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Modelling and control of hemodialysis systems for better treatment management of Chronic Kidney Disease patients

  • Author / Creator
    Gnanasekar, Aristarchus
  • Kidneys are essential organs located on either side of the vertebral column which perform several essential bodily functions. When there is a gradual, permanent loss of basic kidney functions, a person is said to have Chronic Kidney Disease (CKD). CKD has been identified to be a global public health issue affecting millions of people every year. CKD can progress to an end-stage, and the patient's life would be at stake without artificial filtering (dialysis) or a kidney transplant. Hemodialysis is a life sustaining treatment for End Stage Renal Disease (ESRD) patients. Though being the most frequently used treatment modality, there are numerous clinical complications, while the most common include Intradialytic Hypotension (IDH) and Dialysis Disequilibrium Syndrome (DDS), arising during the quick extra-corporeal depuration of blood in an external device called ‘hemodialyzer’, which is sometimes referred to as ‘artificial kidney’. This thesis starts off with a literature review in chapter 1 followed by a technical preliminaries review in chapter 2, to help the readers understand the research background and the problem better. The perturbations caused by hemodialysis in a patient’s body are complex, though the underlying phenomenon is a simple bidirectional mass transfer. The use of a mathematical model can enable a quantitative analysis of perturbations (cardiovascular response, fluid and solute kinetics) induced by hemodialysis taking place within the patient’s body in different hemodialysis treatment settings and can help in understanding the intricate physiological mechanisms. In chapter 3, the mathematical models selected for representing each of the hemodialysis subsystems are presented along with some derivations, assumptions, control relevant modifications along with some simulations representing the hemodynamics of different classes of CKD patients. Each patient behaves differently to hemodialysis and the challenge is to achieve meaningful predictions for each individual patient. Chapter 4 talks about the design of a simultaneous state and parameter estimation algorithm, specifically intended to identify individualized virtual patient simulators, based on synthetic clinical data, which could aid prediction of important state variables like Mean Arterial Pressure (MAP), Heart Period (HP), etc.,. For consistent estimation, the observability of the system has to be ensured and the nonlinear system observability test is not as straightforward like it would be for linear models. In our proposed approach, a sensitivity-based local observability test shall be conducted. The sensitivity equations should be solved in parallel with the original model equations to obtain the sensitivity matrix. Then a singular value decomposition is done to obtain the observability signature graph. A clear drop in the graph indicates a lack of observability. If such clear drops are encountered the user has to identify a subset of observable variables from the total variable set for estimation. For this purpose, a sequential orthogonalization algorithm was applied, to forward select the non-correlated variables one at a time until the terminating conditions are met, starting from the most sensitive and least correlated variable. The returned subset would be the decision variables during the simultaneous state and parameter estimation routine. Traditionally, the hemodialysis treatments are done in open-loop fashion where the treatments are stopped when clinical complications occur and started again after the patient returns to normalcy. The model thus identified from chapter 4 could be used to design ‘individualized optimal treatments’ using advanced model based controllers, like a Batch Zone Model Predictive Controller (BZMPC) with a built in nonlinear state estimator, with feedback implementation while taking the treatment objectives and safety constraints into account as discussed in chapter 5, thus paving the way for continuous optimal safer treatments. Finally, the future research directions are narrated in chapter 6.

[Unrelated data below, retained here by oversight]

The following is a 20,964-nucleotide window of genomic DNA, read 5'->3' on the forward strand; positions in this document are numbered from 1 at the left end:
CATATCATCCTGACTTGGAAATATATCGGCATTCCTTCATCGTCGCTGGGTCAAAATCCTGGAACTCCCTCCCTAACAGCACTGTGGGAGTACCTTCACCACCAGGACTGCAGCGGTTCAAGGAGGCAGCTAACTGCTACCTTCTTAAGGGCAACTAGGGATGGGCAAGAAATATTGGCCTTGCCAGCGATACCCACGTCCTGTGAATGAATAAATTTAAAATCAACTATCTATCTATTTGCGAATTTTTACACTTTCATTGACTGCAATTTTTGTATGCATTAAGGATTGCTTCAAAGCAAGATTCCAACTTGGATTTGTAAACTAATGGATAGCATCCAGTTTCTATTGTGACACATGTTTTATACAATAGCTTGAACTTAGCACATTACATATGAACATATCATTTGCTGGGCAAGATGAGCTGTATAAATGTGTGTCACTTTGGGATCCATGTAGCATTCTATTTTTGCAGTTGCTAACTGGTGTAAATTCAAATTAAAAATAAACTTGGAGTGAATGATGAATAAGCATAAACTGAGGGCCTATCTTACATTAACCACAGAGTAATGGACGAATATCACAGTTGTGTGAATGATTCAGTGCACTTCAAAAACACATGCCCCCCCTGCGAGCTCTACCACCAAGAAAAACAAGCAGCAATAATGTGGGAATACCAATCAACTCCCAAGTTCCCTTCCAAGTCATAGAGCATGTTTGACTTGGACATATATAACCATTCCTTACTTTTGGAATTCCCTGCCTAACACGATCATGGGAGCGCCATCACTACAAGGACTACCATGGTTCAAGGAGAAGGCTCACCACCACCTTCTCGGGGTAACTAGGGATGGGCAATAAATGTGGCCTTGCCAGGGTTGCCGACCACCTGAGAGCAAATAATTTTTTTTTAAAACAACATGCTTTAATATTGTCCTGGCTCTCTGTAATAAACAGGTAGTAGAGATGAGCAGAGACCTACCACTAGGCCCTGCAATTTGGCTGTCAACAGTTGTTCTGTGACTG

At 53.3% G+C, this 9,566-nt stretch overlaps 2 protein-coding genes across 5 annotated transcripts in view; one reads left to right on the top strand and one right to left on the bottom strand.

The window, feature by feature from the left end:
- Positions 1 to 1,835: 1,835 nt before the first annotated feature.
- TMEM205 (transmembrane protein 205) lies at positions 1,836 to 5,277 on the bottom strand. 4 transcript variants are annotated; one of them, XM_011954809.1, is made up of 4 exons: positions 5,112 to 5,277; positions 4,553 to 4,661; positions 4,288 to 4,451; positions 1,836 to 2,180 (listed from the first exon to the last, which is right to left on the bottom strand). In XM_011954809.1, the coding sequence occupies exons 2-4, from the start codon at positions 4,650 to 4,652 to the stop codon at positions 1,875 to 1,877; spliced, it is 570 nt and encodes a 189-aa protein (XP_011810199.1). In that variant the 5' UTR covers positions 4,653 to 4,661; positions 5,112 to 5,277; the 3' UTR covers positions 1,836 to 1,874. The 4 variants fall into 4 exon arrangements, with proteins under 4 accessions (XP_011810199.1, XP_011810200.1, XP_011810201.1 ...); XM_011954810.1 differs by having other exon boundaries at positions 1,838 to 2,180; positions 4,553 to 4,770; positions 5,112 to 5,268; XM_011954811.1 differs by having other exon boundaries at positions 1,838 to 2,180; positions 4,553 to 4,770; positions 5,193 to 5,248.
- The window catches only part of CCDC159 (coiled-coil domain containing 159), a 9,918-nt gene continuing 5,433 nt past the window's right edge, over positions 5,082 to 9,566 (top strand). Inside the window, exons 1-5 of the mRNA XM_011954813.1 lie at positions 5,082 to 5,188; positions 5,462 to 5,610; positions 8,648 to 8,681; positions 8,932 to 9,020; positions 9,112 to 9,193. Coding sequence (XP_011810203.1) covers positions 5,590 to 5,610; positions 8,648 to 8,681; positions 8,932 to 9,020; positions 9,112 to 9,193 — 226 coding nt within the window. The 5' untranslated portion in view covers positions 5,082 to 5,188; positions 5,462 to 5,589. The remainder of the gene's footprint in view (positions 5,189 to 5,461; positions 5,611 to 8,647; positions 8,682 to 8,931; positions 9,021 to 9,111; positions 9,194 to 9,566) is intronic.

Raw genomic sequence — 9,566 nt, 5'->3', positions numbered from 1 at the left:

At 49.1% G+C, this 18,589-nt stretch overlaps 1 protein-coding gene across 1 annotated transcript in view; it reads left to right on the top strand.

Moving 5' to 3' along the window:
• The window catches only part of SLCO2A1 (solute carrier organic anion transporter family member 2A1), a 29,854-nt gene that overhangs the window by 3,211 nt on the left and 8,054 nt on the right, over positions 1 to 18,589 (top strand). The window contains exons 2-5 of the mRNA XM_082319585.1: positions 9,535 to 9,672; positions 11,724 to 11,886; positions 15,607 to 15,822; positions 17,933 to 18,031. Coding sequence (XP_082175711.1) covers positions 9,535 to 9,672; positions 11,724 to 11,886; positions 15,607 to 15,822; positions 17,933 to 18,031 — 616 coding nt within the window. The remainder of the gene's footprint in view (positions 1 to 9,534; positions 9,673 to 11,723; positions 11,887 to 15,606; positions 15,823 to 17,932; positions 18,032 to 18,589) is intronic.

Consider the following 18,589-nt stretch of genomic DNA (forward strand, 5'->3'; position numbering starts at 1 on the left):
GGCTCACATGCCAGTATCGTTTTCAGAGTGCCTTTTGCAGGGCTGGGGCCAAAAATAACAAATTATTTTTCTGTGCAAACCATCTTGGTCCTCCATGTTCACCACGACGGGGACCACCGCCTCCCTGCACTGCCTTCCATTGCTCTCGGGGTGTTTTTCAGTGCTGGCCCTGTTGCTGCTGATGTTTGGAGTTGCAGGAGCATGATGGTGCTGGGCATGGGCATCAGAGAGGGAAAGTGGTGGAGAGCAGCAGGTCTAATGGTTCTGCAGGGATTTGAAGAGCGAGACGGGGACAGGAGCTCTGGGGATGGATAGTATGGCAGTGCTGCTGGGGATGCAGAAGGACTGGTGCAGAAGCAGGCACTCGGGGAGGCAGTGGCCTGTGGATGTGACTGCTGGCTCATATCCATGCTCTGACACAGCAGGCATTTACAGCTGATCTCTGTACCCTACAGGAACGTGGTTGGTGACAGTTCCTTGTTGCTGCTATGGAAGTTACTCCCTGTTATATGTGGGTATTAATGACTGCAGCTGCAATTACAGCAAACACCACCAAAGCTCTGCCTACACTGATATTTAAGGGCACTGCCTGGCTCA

• Subjects / Keywords
  • Graduation date
    Fall 2021
  • Type of Item
    Thesis
  • Degree
    Master of Science
  • DOI
    https://doi.org/10.7939/r3-crh5-ra34
  • License
    This thesis is made available by the University of Alberta Libraries with permission of the copyright owner solely for non-commercial purposes. This thesis, or any portion thereof, may not otherwise be copied or reproduced without the written consent of the copyright owner, except to the extent permitted by Canadian copyright law.